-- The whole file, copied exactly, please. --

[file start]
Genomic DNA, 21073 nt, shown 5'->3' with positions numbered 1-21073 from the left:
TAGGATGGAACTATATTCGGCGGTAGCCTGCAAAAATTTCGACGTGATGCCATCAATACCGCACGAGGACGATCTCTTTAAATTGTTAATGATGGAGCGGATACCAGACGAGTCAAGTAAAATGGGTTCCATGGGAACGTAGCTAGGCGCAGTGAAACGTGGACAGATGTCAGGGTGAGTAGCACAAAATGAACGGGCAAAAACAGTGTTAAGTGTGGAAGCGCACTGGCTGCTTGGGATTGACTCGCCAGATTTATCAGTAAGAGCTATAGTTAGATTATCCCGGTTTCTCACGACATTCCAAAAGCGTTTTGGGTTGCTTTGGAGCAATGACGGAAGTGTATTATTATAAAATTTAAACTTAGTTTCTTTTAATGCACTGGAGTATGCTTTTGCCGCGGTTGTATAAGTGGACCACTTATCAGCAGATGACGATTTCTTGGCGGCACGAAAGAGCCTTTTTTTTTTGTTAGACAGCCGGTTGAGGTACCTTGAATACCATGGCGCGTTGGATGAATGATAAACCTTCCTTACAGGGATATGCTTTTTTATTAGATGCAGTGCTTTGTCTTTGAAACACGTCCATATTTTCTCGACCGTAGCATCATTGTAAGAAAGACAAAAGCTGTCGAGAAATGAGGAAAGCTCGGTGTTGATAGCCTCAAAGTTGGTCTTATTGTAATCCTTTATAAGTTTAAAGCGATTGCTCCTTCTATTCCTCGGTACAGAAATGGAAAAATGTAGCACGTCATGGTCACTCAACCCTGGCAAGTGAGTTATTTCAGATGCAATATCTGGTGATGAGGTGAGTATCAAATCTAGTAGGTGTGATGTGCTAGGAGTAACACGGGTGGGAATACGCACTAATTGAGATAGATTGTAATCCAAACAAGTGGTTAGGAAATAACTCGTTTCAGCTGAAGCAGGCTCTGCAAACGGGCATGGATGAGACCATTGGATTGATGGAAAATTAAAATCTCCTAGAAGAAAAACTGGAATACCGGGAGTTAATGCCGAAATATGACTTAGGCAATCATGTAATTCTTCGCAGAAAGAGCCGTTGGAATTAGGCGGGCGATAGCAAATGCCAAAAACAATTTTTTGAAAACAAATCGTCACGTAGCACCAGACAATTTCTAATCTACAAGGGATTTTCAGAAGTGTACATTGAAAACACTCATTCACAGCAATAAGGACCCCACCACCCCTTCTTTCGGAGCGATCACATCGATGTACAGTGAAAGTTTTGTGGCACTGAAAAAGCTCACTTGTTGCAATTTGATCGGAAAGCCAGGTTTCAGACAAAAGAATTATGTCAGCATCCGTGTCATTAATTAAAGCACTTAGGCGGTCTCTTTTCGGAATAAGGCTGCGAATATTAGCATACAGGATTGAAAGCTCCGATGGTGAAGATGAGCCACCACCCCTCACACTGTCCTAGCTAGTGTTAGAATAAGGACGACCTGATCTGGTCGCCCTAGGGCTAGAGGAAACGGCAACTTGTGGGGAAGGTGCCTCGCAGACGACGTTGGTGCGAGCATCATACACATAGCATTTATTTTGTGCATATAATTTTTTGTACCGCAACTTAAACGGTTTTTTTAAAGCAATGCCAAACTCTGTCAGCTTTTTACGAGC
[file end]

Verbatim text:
Genomic DNA, 21073 nt, shown 5'->3' with positions numbered 1-21073 from the left:
TAGGATGGAACTATATTCGGCGGTAGCCTGCAAAAATTTCGACGTGATGCCATCAATACCGCACGAGGACGATCTCTTTAAATTGTTAATGATGGAGCGGATACCAGACGAGTCAAGTAAAATGGGTTCCATGGGAACGTAGCTAGGCGCAGTGAAACGTGGACAGATGTCAGGGTGAGTAGCACAAAATGAACGGGCAAAAACAGTGTTAAGTGTGGAAGCGCACTGGCTGCTTGGGATTGACTCGCCAGATTTATCAGTAAGAGCTATAGTTAGATTATCCCGGTTTCTCACGACATTCCAAAAGCGTTTTGGGTTGCTTTGGAGCAATGACGGAAGTGTATTATTATAAAATTTAAACTTAGTTTCTTTTAATGCACTGGAGTATGCTTTTGCCGCGGTTGTATAAGTGGACCACTTATCAGCAGATGACGATTTCTTGGCGGCACGAAAGAGCCTTTTTTTTTTGTTAGACAGCCGGTTGAGGTACCTTGAATACCATGGCGCGTTGGATGAATGATAAACCTTCCTTACAGGGATATGCTTTTTTATTAGATGCAGTGCTTTGTCTTTGAAACACGTCCATATTTTCTCGACCGTAGCATCATTGTAAGAAAGACAAAAGCTGTCGAGAAATGAGGAAAGCTCGGTGTTGATAGCCTCAAAGTTGGTCTTATTGTAATCCTTTATAAGTTTAAAGCGATTGCTCCTTCTATTCCTCGGTACAGAAATGGAAAAATGTAGCACGTCATGGTCACTCAACCCTGGCAAGTGAGTTATTTCAGATGCAATATCTGGTGATGAGGTGAGTATCAAATCTAGTAGGTGTGATGTGCTAGGAGTAACACGGGTGGGAATACGCACTAATTGAGATAGATTGTAATCCAAACAAGTGGTTAGGAAATAACTCGTTTCAGCTGAAGCAGGCTCTGCAAACGGGCATGGATGAGACCATTGGATTGATGGAAAATTAAAATCTCCTAGAAGAAAAACTGGAATACCGGGAGTTAATGCCGAAATATGACTTAGGCAATCATGTAATTCTTCGCAGAAAGAGCCGTTGGAATTAGGCGGGCGATAGCAAATGCCAAAAACAATTTTTTGAAAACAAATCGTCACGTAGCACCAGACAATTTCTAATCTACAAGGGATTTTCAGAAGTGTACATTGAAAACACTCATTCACAGCAATAAGGACCCCACCACCCCTTCTTTCGGAGCGATCACATCGATGTACAGTGAAAGTTTTGTGGCACTGAAAAAGCTCACTTGTTGCAATTTGATCGGAAAGCCAGGTTTCAGACAAAAGAATTATGTCAGCATCCGTGTCATTAATTAAAGCACTTAGGCGGTCTCTTTTCGGAATAAGGCTGCGAATATTAGCATACAGGATTGAAAGCTCCGATGGTGAAGATGAGCCACCACCCCTCACACTGTCCTAGCTAGTGTTAGAATAAGGACGACCTGATCTGGTCGCCCTAGGGCTAGAGGAAACGGCAACTTGTGGGGAAGGTGCCTCGCAGACGACGTTGGTGCGAGCATCATACACATAGCATTTATTTTGTGCATATAATTTTTTGTACCGCAACTTAAACGGTTTTTTTAAAGCAATGCCAAACTCTGTCAGCTTTTTACGAGC